Australia needs a national plan for the growth of cities and regions overseen by a minister, national chief planner and a new COAG council, parliamentary committee says.
Massive population growth, urbanisation and a changing economy mean that Australia’s cities and regions urgently require a high level of integrated planning across different levels of government to ensure adequate infrastructure, housing and employment.
That’s according to the House of Representatives committee on infrastructure, transport and cities which has called for a “national plan of settlement” to provide a vision for Australia’s cities and regions over the next 50 years.
The committee’s Building up and moving out report, released this week, makes 37 recommendations addressing issues at national, regional and local level to bring about much greater coordination in the planning and delivery of infrastructure and essential services.
“Business as usual approaches to community infrastructure provision no longer represent best practice and are ill-equipped to deliver prosperous and liveable communities,” the committee warns.
The proposed national plan would cover population growth, employment, the sustainable development of cities and regions, and connectivity between places of residence and work.
It would be overseen by a new federal cabinet minister and a department for cities and national settlement, as well as a new national chief planner, which would incorporate Infrastructure Australia, to provide expert advice on planning and development.
The committee also recommends a new COAG cities and regional development ministerial council, a NGO roundtable to give business and community groups a voice to government, and the greater use of “city commissions” similar to the Greater Sydney Commission.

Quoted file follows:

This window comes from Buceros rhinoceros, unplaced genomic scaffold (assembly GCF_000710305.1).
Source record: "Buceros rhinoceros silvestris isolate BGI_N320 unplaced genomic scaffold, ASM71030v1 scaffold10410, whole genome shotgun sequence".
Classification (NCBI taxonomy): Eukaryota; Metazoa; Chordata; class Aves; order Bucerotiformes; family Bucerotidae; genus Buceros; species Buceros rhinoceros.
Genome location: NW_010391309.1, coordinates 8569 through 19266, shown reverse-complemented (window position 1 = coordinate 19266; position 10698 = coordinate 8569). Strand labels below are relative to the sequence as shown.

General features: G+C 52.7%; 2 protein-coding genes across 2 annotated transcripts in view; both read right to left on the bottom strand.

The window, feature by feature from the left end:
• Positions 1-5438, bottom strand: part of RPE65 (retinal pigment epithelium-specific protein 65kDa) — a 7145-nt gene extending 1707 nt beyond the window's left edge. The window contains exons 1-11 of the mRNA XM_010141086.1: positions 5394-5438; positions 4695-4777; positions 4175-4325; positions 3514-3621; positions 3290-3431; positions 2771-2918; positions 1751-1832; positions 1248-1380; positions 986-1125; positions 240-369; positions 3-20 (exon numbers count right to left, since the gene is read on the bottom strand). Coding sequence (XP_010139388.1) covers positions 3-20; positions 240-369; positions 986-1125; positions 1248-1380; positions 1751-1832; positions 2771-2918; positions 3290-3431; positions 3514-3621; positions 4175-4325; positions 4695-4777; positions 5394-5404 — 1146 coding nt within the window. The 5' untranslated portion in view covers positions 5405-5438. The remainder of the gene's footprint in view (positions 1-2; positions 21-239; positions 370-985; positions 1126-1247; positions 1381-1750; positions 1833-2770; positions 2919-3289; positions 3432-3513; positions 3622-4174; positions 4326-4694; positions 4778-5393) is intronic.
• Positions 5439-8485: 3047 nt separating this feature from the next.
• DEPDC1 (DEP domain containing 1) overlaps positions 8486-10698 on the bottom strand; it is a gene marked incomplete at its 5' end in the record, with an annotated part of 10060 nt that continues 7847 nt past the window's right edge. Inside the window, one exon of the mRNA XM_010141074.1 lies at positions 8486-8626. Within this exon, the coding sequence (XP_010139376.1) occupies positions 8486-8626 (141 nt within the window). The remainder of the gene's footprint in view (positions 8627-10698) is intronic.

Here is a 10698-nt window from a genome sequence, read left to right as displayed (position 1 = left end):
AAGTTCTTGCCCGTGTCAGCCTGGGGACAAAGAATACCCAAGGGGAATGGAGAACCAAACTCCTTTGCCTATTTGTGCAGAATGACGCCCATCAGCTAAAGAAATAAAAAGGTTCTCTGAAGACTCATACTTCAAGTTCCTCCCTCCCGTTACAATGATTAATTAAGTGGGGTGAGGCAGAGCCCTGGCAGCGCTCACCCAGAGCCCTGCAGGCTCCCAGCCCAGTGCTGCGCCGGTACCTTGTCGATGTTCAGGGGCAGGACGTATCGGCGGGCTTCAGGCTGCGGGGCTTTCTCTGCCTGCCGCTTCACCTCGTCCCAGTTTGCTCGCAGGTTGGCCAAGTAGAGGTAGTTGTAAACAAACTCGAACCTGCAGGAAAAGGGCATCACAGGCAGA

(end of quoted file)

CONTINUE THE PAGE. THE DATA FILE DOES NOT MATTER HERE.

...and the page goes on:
As part of developing the new national plan, the state and territory governments would also develop “integrated master plans” for their jurisdictions, according to the recommendations.
Regional development should be seen as part of a broader pattern of national development according to the committee, which advocates new “regional deals” to mirror the current City Deals.
The committee also recommends the Commonwealth and states develop “transport networks” to allow for fast transit between and within cities and regions.
Given Sydney and Melbourne are now experiencing a “housing crisis threatening their social sustainability” the report calls for the appointment of a senior minister responsible for developing Commonwealth land holdings to address housing affordability.
Highlighting the need for greater insight into the planning and development issues in urban areas, the report calls for a “cost of living index” at the local community scale, a new institute for cities research and a review of the “spatial impact” of the Commonwealth’s relevant policies.
Improving government procurement
The committee advocates for several changes to government procurement, including for alignment of infrastructure procurement methods with planning schemes and innovative funding mechanisms.
The report says:
“The committee has recommended establishing a procurement training program to develop and promote good procurement skills and practice at all levels of government.”
The report also calls for infrastructure projects to be assessed against wider economic, social and environmental benefits and not just in terms of a cost-benefit ratio.
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